Added to that the main cast is pretty talented with chemistry and good looks. The actors playing the sons of CEO Lucious Lyon are all very attractive.
Back in May, I asked 4 questions at the end of my original post about the show, long before I saw the series. Now that I’ve seen the first episode, here are the answers to my own questions:
Does the show look interesting?
Yes, with the cast and Hip Hop premise of the show, there’s no way that I wouldn’t want to see this. Having seen it, I would watch at least one or two more episodes. It isn’t the most original or hard hitting story out there, but it definitely surpassed my original low expectations for it.
Will the black gay character be accurately represented?
Disregarding the laughable idea that the black musician son of a multimillion dollar music empire could be openly gay to everyone in his family, his father’s company and live with his white lover yet not be Out to the rest of the world…yeah, ignoring all that, I would say he’s represented well.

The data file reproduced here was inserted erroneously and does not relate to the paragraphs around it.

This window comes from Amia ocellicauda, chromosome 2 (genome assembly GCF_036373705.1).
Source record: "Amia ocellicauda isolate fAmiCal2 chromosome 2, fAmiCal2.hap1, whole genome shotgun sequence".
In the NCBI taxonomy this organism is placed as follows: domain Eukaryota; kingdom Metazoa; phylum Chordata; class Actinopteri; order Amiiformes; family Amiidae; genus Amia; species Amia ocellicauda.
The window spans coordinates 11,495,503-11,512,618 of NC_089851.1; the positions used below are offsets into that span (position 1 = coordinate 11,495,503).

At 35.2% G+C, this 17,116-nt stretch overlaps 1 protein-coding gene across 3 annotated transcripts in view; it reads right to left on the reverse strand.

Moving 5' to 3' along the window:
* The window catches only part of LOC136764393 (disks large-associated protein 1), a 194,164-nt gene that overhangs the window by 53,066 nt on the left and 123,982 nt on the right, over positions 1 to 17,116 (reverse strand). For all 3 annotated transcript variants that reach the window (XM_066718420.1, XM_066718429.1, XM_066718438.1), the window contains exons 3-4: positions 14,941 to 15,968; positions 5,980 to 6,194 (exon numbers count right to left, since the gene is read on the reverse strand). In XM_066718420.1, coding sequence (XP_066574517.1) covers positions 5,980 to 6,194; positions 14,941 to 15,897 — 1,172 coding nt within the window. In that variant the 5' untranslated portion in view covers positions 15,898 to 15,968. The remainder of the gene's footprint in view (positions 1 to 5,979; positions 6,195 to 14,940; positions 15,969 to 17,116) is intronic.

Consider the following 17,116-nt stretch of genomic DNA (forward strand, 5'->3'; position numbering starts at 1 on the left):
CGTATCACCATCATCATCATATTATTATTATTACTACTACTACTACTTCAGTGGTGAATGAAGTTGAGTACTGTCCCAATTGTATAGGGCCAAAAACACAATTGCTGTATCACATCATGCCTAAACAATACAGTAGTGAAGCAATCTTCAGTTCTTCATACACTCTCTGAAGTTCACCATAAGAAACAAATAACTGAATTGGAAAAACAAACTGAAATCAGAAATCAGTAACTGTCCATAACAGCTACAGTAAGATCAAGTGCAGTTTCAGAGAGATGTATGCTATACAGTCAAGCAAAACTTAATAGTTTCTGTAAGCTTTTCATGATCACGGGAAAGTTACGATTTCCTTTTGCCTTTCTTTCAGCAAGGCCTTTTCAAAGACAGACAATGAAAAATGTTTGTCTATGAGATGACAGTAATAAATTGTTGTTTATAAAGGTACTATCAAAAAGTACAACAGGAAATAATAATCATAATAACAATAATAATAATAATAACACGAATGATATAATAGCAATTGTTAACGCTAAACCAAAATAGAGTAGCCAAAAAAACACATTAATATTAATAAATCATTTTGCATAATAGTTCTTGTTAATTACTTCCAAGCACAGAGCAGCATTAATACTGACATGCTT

At no point was he “Sassy”, “Shade Throwing” or “Snapping his fingers,” even as a joke.
I would have loved to see a non-womanly revelation to him being gay in the flashback, however I understand there are only so many ways to visually convey that without going as far as showing the child being sexual with another boy.
Will this be the successor to The L.A. Complex for black gay men?
Nope. There was something about Andra Fuller’s portrayal of Kaldrick King that made it addictive to see. Added to the fact that the gay character is booed up with a white man, no sir. Black gay men are not having that.
Will we actually watch the show on television instead of bootlegged YouTube edits featuring only the gay storyline?
Probably, so far from what I’ve seen there’s no way to really split the “gay” storyline from the rest of the show. Tons of scenes were about Jamal even when Jamal wasn’t on the screen. This show will sink or swim by the ratings alone.
Having said all that, I definitely recommend for everyone to check out at least the first episode when it debuts Wednesday, January 7th on FOX. Afterward, immediately come back here and let us know what you thought about the show.
Did the lack of melanin in the main cast matter to you?
Was the gay character and his situation realistic?
Did Taraji P. Henson kill it or did she not?